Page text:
Factions in Total War: Rome II
Ranging from the Spanish coast to the far-flung, exotic kingdoms of the east, the campaign map for Total War: ROME II™ is breath-taking in scope, and a study in detail and variety. This page is your source for background information about each of the playable factions: their starting position on the campaign map, their civic and military focus, and some of their key battlefield units.
The playable factions represent key powers within the Greco-Roman, Barbarian, and Eastern cultures, and each offers a notably different and deeper form of gameplay experience from those in previous Total War games. Each brings unique commercial, military and political strengths, its own agents and political system, and three tech trees representing civic, military and engineering disciplines. Each will have its own dilemmas to face and different styles of army to manage. Some factions are split into a number of playable families, which bring further unique benefits to their base faction traits.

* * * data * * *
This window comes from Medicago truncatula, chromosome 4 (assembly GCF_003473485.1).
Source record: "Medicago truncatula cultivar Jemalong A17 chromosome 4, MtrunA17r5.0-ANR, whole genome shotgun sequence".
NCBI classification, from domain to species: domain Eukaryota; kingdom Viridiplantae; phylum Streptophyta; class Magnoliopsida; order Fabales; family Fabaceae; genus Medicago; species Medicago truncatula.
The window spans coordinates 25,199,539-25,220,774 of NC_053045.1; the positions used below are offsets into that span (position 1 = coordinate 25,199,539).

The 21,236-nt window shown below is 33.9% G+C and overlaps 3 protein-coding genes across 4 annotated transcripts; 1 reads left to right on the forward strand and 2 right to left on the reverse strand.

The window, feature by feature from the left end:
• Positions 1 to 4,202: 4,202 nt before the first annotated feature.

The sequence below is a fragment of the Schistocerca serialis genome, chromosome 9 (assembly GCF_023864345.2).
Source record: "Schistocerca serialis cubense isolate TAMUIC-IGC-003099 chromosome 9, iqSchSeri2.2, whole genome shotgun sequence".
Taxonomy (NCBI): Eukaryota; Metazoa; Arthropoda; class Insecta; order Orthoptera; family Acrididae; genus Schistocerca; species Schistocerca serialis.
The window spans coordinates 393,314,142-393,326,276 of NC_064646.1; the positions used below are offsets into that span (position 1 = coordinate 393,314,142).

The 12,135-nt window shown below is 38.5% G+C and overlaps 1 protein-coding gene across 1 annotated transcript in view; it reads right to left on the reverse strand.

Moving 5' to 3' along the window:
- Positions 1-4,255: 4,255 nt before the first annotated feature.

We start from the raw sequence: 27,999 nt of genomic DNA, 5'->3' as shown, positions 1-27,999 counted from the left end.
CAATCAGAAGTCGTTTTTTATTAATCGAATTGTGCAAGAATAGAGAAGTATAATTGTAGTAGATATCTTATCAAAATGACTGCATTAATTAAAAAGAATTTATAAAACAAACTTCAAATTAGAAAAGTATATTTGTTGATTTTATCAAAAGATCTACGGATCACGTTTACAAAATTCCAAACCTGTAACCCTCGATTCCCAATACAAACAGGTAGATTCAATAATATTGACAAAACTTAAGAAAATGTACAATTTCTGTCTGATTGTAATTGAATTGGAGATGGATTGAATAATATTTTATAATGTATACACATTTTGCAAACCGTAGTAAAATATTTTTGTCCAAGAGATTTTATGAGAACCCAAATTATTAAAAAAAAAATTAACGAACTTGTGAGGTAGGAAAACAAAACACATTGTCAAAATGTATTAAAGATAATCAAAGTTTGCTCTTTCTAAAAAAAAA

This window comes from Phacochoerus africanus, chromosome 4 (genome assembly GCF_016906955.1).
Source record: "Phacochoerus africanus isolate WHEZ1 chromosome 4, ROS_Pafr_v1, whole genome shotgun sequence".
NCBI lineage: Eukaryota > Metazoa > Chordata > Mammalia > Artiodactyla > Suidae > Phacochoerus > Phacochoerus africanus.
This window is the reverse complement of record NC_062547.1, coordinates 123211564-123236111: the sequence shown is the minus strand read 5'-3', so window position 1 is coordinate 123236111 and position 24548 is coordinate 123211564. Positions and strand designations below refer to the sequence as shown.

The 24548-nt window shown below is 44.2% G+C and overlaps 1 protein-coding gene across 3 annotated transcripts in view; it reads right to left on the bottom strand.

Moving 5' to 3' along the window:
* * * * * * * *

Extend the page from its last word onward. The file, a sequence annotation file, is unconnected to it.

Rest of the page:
Players will need to work with – and in certain circumstances against – their faction’s internal political system. You’ll direct the actions of famous characters from history, and if they’re not out in the field commanding your armies, they’ll be politicking in the senate house, or its cultural equivalent. Players would be wise to keep an eye on such individuals…
Some factions rely more on mercenaries for their military might; some prefer to train their own. Some rely on client-nations or vassals to boost their economic growth, while others are more trade-focussed. Whichever you choose, each faction brings a completely different gameplay experience to Total War: ROME II™.
The information and imagery on this page show work-in-progress Total War: Rome II™ content, and may be subject to change.